DETROIT, Oct. 23, 2017 /PRNewswire/ -- One in four women working in the auto industry say they have been scared for their safety while on the job, according to a survey conducted by Automotive News called Project XX.
The survey was done in partnership with Elephant in the Valley, a group that conducted a similar poll of women in Silicon Valley. Automotive News adapted that survey for the auto industry this spring, and reached women at all levels and in all segments of the industry. Nearly 900 women took the Project XX survey, which looked at four main areas: feedback and promotion; harassment and safety; inclusion; and unconscious bias.
"We wanted to gather data from women about their actual day-to-day experiences to help start a conversation about what's actually going on for women in this industry," said Sharon Silke Carty, news editor at Automotive News. "We were blown away by how honest women were when responding to the survey, because this is a topic that hardly anyone is willing to talk about openly."
The Elephant in the Valley survey has been used to poll women in Silicon Valley, advertising, market research and now automotive. Women in the auto industry reported the highest rates of unwanted sexual advances (65 percent), being assigned lower-level tasks than male colleagues (65 percent) and feeling unsafe while in a work situation (25 percent).
It is difficult for women to strike the right balance between being seen as too pushy or too weak. They're told they're too aggressive (68 percent) or too quiet (50 percent). They're too bossy (62 percent) or too emotional (61 percent).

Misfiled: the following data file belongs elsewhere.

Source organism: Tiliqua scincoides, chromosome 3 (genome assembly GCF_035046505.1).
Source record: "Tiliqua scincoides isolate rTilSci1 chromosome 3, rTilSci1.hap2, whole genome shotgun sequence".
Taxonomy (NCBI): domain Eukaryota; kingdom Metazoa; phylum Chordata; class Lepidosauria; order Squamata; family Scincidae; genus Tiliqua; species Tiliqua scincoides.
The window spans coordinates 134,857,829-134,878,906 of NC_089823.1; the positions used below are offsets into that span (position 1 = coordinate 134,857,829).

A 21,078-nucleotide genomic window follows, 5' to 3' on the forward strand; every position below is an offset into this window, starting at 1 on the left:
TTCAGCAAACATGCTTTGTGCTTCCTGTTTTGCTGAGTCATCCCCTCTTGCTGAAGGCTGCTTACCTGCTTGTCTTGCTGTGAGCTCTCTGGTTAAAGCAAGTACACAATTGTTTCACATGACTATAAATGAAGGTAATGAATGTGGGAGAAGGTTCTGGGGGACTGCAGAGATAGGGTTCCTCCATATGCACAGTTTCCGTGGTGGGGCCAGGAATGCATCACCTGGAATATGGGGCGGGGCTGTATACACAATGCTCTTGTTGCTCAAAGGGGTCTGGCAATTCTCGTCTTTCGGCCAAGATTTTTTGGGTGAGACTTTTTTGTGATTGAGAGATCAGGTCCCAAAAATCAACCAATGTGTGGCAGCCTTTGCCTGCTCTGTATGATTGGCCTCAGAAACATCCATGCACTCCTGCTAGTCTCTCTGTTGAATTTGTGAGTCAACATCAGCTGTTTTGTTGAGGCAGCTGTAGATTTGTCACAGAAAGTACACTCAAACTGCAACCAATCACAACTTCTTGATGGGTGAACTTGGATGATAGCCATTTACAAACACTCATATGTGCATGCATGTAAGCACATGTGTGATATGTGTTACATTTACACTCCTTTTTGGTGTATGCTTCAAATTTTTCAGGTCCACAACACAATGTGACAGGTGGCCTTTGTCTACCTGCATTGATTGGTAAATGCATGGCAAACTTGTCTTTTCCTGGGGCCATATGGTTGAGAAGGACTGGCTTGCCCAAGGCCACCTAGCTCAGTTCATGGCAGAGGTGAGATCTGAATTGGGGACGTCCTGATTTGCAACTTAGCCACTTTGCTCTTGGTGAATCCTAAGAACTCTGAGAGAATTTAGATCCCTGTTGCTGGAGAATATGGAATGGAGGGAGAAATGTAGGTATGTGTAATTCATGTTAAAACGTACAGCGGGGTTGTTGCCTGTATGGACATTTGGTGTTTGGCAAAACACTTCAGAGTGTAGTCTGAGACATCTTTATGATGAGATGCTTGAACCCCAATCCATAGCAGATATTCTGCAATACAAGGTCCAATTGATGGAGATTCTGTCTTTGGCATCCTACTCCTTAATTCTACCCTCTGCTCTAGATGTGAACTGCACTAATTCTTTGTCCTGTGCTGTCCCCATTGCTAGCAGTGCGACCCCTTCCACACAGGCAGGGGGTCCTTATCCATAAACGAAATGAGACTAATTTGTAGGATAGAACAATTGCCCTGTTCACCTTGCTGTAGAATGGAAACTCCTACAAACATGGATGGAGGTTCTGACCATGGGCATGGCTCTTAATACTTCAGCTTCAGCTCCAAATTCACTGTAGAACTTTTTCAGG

About 83 percent said clients and colleagues address questions to male counterparts that should be addressed to the woman.
A full 55 percent have received comments on their appearance, getting advice from bosses to wear skirts, or comments on how shirts show off their breasts.
The survey elicited more than 2,700 comments, where women went into more depth about their experiences.
"For 20 years, I've paid close attention to women in the auto industry," said Automotive News Managing Editor Mary Beth Vander Schaaf. "Automotive News has made lists of 100 Leading Women four times. We've hosted frank roundtable discussions with them and held events to celebrate them. Our Project XX Survey and subsequent reporting builds on the desire to raise awareness about the danger of sexism in the workplace."
Women make up about 47 percent of the work force, but only 27 percent of the manufacturing work force, according to the U.S. Bureau of Labor Statistics. The turnover rate for dealership saleswomen in 2016 was 96 percent, according to the National Automobile Dealers Association's 2017 Dealership Workforce Study.
The Project XX report will be published in Automotive News Oct. 23 and can be found online at autonews.com/projectxx.
SOURCE Automotive News